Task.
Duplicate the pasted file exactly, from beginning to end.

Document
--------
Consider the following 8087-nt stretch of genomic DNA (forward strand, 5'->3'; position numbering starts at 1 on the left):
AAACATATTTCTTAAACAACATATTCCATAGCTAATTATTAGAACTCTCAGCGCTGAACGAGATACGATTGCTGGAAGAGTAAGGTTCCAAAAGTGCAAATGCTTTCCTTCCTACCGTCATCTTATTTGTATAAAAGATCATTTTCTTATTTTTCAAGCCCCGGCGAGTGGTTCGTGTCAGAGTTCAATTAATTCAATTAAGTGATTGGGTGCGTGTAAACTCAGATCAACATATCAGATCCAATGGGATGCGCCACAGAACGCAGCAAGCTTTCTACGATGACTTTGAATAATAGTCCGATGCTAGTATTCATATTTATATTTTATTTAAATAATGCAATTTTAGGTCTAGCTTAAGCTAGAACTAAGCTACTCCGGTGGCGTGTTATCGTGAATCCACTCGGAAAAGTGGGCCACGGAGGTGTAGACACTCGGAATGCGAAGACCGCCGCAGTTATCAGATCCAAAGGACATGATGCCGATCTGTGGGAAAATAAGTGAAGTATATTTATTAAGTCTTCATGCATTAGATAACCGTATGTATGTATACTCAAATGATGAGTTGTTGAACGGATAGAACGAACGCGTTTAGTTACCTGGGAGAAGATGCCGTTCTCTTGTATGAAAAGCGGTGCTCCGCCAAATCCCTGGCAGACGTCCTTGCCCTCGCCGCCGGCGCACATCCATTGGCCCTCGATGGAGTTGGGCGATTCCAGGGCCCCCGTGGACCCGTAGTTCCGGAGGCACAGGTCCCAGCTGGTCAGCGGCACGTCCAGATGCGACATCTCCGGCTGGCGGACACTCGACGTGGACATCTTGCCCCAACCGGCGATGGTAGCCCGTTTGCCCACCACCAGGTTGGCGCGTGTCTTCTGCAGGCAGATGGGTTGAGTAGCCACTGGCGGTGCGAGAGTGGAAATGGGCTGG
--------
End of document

Consider the following 8087-nt stretch of genomic DNA (forward strand, 5'->3'; position numbering starts at 1 on the left):
AAACATATTTCTTAAACAACATATTCCATAGCTAATTATTAGAACTCTCAGCGCTGAACGAGATACGATTGCTGGAAGAGTAAGGTTCCAAAAGTGCAAATGCTTTCCTTCCTACCGTCATCTTATTTGTATAAAAGATCATTTTCTTATTTTTCAAGCCCCGGCGAGTGGTTCGTGTCAGAGTTCAATTAATTCAATTAAGTGATTGGGTGCGTGTAAACTCAGATCAACATATCAGATCCAATGGGATGCGCCACAGAACGCAGCAAGCTTTCTACGATGACTTTGAATAATAGTCCGATGCTAGTATTCATATTTATATTTTATTTAAATAATGCAATTTTAGGTCTAGCTTAAGCTAGAACTAAGCTACTCCGGTGGCGTGTTATCGTGAATCCACTCGGAAAAGTGGGCCACGGAGGTGTAGACACTCGGAATGCGAAGACCGCCGCAGTTATCAGATCCAAAGGACATGATGCCGATCTGTGGGAAAATAAGTGAAGTATATTTATTAAGTCTTCATGCATTAGATAACCGTATGTATGTATACTCAAATGATGAGTTGTTGAACGGATAGAACGAACGCGTTTAGTTACCTGGGAGAAGATGCCGTTCTCTTGTATGAAAAGCGGTGCTCCGCCAAATCCCTGGCAGACGTCCTTGCCCTCGCCGCCGGCGCACATCCATTGGCCCTCGATGGAGTTGGGCGATTCCAGGGCCCCCGTGGACCCGTAGTTCCGGAGGCACAGGTCCCAGCTGGTCAGCGGCACGTCCAGATGCGACATCTCCGGCTGGCGGACACTCGACGTGGACATCTTGCCCCAACCGGCGATGGTAGCCCGTTTGCCCACCACCAGGTTGGCGCGTGTCTTCTGCAGGCAGATGGGTTGAGTAGCCACTGGCGGTGCGAGAGTGGAAATGGGCTGG